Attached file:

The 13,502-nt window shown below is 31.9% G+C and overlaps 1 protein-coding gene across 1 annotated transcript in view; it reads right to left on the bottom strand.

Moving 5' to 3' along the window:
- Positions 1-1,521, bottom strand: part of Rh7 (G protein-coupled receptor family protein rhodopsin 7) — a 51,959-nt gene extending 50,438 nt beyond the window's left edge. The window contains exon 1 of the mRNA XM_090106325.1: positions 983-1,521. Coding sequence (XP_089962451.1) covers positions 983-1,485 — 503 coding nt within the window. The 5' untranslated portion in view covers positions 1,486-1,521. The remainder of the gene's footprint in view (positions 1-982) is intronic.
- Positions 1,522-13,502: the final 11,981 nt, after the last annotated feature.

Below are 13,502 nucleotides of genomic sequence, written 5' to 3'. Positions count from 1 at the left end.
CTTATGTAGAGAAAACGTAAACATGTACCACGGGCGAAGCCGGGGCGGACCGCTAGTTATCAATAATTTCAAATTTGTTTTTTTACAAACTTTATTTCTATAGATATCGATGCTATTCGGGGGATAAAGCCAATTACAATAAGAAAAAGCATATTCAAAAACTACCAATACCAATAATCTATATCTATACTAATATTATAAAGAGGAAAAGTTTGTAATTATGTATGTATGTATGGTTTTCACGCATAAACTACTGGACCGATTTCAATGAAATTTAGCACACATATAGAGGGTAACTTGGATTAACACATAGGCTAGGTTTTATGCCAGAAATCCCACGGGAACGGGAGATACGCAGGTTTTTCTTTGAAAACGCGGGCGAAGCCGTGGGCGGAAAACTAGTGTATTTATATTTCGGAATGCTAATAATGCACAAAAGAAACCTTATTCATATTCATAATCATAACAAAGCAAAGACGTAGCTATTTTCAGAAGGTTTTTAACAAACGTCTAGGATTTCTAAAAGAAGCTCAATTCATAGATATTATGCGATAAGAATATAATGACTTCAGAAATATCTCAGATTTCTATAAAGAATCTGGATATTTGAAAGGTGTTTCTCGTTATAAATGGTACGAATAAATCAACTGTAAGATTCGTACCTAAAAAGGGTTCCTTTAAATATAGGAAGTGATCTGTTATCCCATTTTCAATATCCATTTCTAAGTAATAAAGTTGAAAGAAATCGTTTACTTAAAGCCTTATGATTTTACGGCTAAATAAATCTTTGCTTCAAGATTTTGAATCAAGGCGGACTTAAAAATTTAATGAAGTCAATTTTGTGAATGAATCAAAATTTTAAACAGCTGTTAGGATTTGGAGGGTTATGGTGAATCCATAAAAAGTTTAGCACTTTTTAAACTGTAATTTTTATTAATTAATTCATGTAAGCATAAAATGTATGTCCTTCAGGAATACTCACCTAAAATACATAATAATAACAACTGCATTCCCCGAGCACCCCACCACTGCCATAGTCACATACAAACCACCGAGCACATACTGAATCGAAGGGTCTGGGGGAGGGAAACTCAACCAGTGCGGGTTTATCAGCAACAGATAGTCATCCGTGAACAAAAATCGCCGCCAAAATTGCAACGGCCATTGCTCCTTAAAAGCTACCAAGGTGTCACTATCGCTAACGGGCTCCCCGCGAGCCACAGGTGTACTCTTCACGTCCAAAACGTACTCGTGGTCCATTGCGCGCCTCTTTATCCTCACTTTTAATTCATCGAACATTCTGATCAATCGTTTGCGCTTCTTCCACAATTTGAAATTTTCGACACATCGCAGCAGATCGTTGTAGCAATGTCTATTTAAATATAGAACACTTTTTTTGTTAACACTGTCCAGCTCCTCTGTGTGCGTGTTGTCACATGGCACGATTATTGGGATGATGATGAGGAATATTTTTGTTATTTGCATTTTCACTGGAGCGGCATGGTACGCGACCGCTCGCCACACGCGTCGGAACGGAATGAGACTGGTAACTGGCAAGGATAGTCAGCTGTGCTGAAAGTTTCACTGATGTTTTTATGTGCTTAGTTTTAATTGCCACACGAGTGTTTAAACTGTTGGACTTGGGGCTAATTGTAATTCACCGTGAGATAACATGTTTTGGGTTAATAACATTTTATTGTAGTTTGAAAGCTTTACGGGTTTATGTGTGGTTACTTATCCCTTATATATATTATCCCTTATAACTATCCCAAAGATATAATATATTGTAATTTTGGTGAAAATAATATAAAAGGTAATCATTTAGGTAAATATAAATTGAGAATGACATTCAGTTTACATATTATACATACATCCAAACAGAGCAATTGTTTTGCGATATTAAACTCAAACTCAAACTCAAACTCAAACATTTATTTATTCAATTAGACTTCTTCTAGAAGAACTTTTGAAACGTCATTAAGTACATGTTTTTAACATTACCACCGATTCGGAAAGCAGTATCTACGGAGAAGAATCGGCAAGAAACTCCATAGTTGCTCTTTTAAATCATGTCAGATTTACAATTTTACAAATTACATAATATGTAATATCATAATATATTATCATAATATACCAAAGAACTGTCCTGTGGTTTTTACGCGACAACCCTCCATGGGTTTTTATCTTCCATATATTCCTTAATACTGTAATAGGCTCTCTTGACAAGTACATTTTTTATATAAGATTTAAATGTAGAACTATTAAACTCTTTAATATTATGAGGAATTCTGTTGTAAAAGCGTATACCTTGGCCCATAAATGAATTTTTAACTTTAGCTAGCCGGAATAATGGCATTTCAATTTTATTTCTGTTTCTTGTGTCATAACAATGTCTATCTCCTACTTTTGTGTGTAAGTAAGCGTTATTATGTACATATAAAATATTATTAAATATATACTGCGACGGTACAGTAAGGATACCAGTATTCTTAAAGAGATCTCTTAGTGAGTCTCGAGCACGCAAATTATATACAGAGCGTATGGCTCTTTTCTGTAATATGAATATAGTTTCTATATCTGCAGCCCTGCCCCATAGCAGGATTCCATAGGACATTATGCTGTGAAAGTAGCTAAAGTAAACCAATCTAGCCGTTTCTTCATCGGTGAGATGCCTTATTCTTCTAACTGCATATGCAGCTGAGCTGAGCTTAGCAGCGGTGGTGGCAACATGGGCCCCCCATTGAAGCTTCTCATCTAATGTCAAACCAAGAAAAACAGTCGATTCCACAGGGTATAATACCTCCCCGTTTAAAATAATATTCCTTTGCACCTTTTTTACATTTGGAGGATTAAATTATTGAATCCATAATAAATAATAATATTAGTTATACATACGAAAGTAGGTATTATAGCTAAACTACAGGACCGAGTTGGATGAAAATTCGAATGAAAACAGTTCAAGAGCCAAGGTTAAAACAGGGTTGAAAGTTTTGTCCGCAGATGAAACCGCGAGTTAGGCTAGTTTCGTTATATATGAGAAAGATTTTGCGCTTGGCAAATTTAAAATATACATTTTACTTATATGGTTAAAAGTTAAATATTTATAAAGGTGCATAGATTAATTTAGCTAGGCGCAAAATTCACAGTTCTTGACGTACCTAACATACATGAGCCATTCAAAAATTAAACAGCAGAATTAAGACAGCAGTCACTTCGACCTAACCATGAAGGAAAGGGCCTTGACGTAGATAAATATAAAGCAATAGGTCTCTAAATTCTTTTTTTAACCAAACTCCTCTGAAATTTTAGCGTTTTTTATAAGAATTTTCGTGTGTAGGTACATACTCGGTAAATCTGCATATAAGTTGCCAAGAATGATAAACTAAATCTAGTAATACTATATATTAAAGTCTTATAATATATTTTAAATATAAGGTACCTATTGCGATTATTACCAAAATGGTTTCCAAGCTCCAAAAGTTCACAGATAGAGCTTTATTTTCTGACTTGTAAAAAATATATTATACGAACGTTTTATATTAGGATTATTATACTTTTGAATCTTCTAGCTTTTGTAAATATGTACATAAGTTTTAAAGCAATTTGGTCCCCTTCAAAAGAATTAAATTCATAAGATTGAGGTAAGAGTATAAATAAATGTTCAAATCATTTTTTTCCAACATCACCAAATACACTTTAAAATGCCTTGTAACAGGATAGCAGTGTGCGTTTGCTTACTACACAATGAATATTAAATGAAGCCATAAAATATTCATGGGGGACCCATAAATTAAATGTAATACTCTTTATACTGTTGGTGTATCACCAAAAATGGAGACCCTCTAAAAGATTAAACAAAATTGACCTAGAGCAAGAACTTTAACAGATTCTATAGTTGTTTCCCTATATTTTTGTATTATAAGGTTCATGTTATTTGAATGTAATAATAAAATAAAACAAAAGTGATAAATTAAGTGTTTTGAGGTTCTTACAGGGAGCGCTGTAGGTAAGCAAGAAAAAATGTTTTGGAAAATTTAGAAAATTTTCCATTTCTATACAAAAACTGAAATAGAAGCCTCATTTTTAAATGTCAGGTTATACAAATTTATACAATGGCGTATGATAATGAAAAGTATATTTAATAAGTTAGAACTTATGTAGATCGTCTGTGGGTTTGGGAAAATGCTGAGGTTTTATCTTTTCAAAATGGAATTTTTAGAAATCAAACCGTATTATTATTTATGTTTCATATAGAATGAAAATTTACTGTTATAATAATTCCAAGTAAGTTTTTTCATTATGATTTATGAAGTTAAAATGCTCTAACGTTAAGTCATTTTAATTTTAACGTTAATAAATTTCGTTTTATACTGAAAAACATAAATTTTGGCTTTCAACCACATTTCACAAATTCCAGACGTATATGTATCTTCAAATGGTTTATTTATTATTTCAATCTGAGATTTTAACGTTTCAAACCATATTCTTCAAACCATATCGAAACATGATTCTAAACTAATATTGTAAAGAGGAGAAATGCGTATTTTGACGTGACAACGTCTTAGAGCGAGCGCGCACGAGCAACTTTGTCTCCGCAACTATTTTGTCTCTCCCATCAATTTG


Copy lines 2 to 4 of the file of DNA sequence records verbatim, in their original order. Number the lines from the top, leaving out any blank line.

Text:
Moving 5' to 3' along the window:
- Positions 1-1,521, bottom strand: part of Rh7 (G protein-coupled receptor family protein rhodopsin 7) — a 51,959-nt gene extending 50,438 nt beyond the window's left edge. The window contains exon 1 of the mRNA XM_090106325.1: positions 983-1,521. Coding sequence (XP_089962451.1) covers positions 983-1,485 — 503 coding nt within the window. The 5' untranslated portion in view covers positions 1,486-1,521. The remainder of the gene's footprint in view (positions 1-982) is intronic.
- Positions 1,522-13,502: the final 11,981 nt, after the last annotated feature.